BACKSTROM ASSESSED MATCH PENALTY FOR CROSS-CHECK, AUTOMATIC SUSPENSION UNTIL LEAGUE REVIEW
In a fraction of an instant, a well-intentioned effort by Washington Capitals defenseman Roman Hamrlik to get in front of a Zdeno Chara slap shot turned into an unfortunate assist for the shot. The resultant deflection escaped Braden Holtby, allowing the Boston Bruins to win 4-3 in the first game of this series to end in regulation and take a two games to one lead in this Eastern Conference Quarterfinals matchup.
Of at least equal or greater concern to the Caps now though is the fate of their top center, Nicklas Backstrom, who was assessed a match penalty for a cross-check to Bruins forward Rich Peverley after the final horn, triggering an automatic game suspension pending review from the league office.
The media weren’t informed of the match penalty until after speaking with Backstrom in the dressing room. Caps coach Dale Hunter, who was involved in enough of this type of activity in his playing days, said, “They gave him a match but I think the league will review it and rescind it,” Hunter said. “If you seen it, it was not that bad.”
Backstrom was asked if he thought Boston was purposefully trying to start stuff after the whistles. “Yeah, I mean, yeah I think they were. And they were allowed to.”
Backstrom’s temper got the best of him and it could cost the Caps dearly for Game Four. Watching this series and this game unfold, you get the feeling this was a very calculated effort by the Bruins to try to get under the Caps’ skin. It seems to have worked.
This was an otherwise very entertaining game, if you were able to watch it from a neutral perspective. It was a back-and-forth affair. Both teams made mistakes that cost them. Both goalies looked human after playing out of their heads for the first two games in Boston. The Bruins made a much more concerted effort to drive to the net. And they made a much more concerted effort to intimidate the Caps. It was in the game plan.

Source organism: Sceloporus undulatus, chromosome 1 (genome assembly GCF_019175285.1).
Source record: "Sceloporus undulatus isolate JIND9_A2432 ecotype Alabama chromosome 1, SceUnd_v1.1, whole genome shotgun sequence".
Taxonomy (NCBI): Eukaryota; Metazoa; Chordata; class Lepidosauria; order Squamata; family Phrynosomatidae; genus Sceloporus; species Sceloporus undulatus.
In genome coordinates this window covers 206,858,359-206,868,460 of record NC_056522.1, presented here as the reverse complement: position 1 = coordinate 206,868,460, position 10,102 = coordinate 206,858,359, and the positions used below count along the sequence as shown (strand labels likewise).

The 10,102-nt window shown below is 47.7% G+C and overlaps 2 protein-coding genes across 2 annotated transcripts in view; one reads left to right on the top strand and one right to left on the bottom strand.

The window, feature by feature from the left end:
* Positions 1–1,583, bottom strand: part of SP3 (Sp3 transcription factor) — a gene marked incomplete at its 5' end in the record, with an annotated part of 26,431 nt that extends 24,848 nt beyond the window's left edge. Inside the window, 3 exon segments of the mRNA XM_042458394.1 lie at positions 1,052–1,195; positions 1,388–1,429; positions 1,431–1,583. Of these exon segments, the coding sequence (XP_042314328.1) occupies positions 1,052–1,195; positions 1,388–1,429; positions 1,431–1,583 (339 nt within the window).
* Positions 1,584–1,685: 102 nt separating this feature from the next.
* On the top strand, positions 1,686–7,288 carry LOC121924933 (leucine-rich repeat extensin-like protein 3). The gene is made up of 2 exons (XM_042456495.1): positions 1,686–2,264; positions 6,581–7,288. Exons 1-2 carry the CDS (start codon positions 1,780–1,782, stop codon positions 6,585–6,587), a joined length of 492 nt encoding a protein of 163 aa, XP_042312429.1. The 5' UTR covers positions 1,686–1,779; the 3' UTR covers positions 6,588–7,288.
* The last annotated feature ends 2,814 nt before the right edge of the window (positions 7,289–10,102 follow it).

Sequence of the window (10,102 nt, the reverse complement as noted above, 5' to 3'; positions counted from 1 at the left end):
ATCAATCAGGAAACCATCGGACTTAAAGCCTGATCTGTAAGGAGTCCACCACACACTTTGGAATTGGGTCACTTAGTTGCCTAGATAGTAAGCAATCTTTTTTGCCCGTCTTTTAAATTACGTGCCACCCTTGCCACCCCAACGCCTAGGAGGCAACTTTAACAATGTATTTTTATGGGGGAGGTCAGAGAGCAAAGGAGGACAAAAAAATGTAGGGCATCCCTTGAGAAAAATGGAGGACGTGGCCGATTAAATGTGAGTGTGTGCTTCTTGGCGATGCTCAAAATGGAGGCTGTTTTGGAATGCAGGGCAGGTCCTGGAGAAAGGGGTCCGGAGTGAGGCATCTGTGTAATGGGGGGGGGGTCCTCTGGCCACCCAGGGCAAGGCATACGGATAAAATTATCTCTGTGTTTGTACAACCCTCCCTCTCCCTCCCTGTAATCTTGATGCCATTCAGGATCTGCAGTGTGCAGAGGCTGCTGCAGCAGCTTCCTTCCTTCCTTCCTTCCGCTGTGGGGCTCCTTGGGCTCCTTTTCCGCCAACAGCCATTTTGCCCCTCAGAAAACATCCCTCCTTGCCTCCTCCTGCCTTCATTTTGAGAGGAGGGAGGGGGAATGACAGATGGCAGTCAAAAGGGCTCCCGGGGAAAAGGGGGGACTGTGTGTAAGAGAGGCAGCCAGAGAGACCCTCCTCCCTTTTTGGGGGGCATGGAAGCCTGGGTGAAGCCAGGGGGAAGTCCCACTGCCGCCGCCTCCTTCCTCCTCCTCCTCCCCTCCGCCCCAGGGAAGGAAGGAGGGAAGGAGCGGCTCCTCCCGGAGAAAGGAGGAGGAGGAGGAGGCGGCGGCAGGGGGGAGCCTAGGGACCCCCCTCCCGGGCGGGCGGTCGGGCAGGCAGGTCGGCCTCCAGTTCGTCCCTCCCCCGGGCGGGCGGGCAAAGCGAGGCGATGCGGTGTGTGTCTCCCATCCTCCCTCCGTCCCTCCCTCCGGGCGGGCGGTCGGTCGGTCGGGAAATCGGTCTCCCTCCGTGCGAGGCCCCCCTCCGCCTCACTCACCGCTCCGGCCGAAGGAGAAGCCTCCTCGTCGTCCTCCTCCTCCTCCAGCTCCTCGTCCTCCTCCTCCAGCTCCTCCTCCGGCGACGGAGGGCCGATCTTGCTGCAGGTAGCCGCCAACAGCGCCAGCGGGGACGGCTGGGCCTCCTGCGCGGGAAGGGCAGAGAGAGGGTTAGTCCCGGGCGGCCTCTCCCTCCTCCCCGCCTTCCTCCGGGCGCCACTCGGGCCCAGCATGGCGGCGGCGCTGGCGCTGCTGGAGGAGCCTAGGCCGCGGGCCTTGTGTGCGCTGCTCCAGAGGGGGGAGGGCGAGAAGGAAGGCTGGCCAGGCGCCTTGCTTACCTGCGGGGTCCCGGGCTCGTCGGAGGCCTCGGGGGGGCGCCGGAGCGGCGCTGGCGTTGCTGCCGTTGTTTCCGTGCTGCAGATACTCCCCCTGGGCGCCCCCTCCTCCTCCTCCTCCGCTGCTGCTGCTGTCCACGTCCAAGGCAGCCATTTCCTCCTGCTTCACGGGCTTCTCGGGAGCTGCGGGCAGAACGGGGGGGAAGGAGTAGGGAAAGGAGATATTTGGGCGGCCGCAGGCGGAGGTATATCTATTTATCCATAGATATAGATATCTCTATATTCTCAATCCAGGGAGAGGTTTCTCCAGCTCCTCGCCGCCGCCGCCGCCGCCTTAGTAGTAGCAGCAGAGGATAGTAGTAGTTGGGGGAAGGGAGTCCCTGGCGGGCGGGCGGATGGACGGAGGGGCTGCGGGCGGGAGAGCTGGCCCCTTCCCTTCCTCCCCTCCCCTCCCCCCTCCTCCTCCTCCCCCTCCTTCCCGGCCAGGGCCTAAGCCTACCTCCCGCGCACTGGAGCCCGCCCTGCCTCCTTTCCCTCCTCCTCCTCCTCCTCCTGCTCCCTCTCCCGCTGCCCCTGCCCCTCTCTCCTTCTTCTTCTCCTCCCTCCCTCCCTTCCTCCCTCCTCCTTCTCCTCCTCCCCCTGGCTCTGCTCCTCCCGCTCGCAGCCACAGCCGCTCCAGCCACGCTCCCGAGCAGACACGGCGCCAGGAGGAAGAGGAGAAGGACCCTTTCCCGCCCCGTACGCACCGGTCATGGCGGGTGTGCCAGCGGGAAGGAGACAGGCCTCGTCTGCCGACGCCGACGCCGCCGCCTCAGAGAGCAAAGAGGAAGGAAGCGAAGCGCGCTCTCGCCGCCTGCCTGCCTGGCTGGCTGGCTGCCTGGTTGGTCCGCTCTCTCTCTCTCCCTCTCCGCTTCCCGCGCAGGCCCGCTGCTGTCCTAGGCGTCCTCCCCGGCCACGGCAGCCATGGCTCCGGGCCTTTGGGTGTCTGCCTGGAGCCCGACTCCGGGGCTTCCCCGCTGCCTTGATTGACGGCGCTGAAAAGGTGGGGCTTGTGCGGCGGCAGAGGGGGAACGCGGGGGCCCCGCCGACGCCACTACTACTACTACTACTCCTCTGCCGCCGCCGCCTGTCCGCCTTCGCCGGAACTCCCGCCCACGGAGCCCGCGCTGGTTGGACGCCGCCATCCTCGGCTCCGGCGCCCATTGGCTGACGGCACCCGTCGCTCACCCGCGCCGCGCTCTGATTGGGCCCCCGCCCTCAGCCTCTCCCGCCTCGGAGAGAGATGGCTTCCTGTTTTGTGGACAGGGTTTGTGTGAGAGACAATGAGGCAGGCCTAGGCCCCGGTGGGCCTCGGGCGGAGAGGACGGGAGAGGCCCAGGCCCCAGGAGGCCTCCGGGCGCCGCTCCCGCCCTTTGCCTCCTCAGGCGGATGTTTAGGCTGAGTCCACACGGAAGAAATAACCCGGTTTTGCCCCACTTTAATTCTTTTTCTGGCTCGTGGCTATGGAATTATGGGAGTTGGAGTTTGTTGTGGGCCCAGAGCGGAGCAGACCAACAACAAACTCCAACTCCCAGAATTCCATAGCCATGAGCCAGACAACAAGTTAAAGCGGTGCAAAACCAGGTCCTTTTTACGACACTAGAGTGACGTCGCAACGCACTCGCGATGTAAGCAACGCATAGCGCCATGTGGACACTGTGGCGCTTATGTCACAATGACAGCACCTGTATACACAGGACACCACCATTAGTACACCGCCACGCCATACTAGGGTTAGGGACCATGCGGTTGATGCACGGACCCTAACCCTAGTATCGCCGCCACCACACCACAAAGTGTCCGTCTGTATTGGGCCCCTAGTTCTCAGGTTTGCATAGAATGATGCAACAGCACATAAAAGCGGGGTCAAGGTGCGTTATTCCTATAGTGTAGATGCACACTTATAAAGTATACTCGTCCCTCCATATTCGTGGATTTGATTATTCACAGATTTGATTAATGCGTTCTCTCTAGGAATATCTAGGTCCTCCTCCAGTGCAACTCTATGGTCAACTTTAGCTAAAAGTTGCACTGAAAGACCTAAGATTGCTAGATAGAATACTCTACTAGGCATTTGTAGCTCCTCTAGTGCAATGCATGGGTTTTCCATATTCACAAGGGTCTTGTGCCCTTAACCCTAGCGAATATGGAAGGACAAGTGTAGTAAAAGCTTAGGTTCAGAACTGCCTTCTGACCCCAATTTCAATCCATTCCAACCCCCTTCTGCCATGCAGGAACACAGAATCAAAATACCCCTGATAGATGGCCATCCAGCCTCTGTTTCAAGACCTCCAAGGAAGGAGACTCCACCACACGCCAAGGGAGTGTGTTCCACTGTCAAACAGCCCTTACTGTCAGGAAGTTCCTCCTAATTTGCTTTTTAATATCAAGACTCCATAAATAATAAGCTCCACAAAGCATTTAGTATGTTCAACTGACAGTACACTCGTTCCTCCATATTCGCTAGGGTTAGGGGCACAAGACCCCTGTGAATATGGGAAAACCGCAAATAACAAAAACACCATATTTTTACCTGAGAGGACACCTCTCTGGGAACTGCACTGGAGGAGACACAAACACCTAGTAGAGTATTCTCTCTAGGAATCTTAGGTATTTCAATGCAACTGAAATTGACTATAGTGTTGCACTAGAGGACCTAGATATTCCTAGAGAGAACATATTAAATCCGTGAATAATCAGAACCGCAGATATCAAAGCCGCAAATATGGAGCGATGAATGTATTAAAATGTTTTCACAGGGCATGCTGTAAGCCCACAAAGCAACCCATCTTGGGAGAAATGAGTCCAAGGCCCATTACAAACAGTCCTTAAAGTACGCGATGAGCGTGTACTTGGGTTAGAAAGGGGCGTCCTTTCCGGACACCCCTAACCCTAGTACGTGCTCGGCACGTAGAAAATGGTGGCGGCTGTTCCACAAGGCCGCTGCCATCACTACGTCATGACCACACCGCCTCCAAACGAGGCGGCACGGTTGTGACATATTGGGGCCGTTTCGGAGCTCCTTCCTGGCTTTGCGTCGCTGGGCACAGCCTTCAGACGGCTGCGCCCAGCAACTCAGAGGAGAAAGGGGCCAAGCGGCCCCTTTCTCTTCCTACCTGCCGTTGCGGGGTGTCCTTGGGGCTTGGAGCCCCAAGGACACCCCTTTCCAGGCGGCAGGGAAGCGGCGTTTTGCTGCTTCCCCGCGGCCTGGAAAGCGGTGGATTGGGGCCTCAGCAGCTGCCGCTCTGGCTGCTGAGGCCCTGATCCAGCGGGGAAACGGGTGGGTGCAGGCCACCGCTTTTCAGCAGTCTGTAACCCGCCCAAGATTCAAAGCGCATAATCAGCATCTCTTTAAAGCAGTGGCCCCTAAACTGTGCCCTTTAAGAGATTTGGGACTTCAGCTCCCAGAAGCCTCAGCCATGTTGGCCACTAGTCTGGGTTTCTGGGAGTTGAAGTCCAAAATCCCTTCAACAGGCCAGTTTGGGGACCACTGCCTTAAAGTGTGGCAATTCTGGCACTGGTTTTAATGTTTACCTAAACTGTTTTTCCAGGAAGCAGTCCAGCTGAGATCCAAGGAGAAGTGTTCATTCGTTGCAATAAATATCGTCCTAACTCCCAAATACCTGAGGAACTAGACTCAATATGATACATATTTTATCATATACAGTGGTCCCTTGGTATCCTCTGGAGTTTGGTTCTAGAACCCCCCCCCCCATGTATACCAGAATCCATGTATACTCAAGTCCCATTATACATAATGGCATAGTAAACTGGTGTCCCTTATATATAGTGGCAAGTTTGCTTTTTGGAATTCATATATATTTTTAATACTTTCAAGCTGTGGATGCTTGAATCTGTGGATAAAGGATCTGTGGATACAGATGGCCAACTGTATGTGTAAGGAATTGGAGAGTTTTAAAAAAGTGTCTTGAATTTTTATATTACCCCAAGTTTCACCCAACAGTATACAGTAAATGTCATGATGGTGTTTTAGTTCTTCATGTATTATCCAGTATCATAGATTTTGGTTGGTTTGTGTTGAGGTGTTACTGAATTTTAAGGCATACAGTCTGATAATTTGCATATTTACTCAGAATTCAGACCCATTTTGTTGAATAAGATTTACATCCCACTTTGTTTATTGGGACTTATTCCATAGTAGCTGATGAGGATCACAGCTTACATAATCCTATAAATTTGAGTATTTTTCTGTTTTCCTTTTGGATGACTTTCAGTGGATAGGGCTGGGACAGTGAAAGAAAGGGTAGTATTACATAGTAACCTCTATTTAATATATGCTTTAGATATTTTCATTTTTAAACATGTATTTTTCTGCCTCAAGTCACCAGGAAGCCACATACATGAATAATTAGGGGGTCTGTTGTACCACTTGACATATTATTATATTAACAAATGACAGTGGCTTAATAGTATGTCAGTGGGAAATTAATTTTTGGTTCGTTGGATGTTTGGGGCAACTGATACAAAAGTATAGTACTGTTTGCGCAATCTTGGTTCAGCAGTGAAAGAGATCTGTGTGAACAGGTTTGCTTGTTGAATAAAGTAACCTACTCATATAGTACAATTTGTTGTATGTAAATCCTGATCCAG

The scrums, cheap shots, late shots, wrestling matches; all of it was calculated by Boston coach Claude Julien, who is trying to play the aggrieved party in the media. Referring to Backstrom’s penalty, and a couple of other non-calls in the first two games, Julien said, “I guess the only thing that’s a little disappointing for me is the fact that this is the third time in three games that our players have been cross-checked in the face.”
“You hope that those things don’t get out of hand,” Julien continued. “I’m going to say the same thing I said last time: Somebody else has to deal with that, and not us, and as a coach I’m going to continue to get my team ready for the next game.”
Yeah, I know. Boo hoo.
The book on the Caps is simple in the playoffs: take the body, get in their face, intimidate them. For the first 11 periods of this series, the Caps gave as good as they got. They really did. But in the third period tonight, they cracked. And it cost them, and could cost them for Game Four if the league doesn’t rescind Backstrom’s suspension.
I’m not blaming Backstrom for letting his emotions spill over. All series the Bruins have been targeting his head, even Thomas took a poke at Backstrom with his blocker pad. This is the dark underbelly of the NHL. It’s the reason the Caps, as so many teams are these days, so tight-lipped about injury information. If your opponent knows where you are weak, they can — and will — attack. Yes, it’s disgusting. Yes, it’s barbaric. But to think it’s not part of the game, especially in the playoffs, is foolish.